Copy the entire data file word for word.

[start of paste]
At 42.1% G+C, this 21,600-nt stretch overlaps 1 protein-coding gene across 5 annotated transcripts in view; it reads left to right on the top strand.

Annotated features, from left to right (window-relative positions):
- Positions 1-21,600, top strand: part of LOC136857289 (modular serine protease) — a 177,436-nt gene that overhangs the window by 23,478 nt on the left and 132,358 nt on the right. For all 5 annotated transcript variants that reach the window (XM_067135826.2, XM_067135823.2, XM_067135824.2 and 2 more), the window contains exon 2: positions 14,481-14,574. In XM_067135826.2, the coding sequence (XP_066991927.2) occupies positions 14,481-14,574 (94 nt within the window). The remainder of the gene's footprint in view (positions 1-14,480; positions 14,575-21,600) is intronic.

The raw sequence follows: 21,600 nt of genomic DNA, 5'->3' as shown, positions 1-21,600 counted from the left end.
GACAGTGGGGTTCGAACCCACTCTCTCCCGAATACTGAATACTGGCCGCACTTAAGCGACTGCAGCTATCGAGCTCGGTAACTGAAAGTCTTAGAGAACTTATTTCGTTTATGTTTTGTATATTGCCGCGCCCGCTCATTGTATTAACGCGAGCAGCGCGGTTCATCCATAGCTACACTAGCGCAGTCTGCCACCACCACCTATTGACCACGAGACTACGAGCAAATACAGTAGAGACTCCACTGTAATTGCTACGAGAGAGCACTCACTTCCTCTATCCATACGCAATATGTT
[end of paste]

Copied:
At 42.1% G+C, this 21,600-nt stretch overlaps 1 protein-coding gene across 5 annotated transcripts in view; it reads left to right on the top strand.

Annotated features, from left to right (window-relative positions):
- Positions 1-21,600, top strand: part of LOC136857289 (modular serine protease) — a 177,436-nt gene that overhangs the window by 23,478 nt on the left and 132,358 nt on the right. For all 5 annotated transcript variants that reach the window (XM_067135826.2, XM_067135823.2, XM_067135824.2 and 2 more), the window contains exon 2: positions 14,481-14,574. In XM_067135826.2, the coding sequence (XP_066991927.2) occupies positions 14,481-14,574 (94 nt within the window). The remainder of the gene's footprint in view (positions 1-14,480; positions 14,575-21,600) is intronic.

The raw sequence follows: 21,600 nt of genomic DNA, 5'->3' as shown, positions 1-21,600 counted from the left end.
GACAGTGGGGTTCGAACCCACTCTCTCCCGAATACTGAATACTGGCCGCACTTAAGCGACTGCAGCTATCGAGCTCGGTAACTGAAAGTCTTAGAGAACTTATTTCGTTTATGTTTTGTATATTGCCGCGCCCGCTCATTGTATTAACGCGAGCAGCGCGGTTCATCCATAGCTACACTAGCGCAGTCTGCCACCACCACCTATTGACCACGAGACTACGAGCAAATACAGTAGAGACTCCACTGTAATTGCTACGAGAGAGCACTCACTTCCTCTATCCATACGCAATATGTT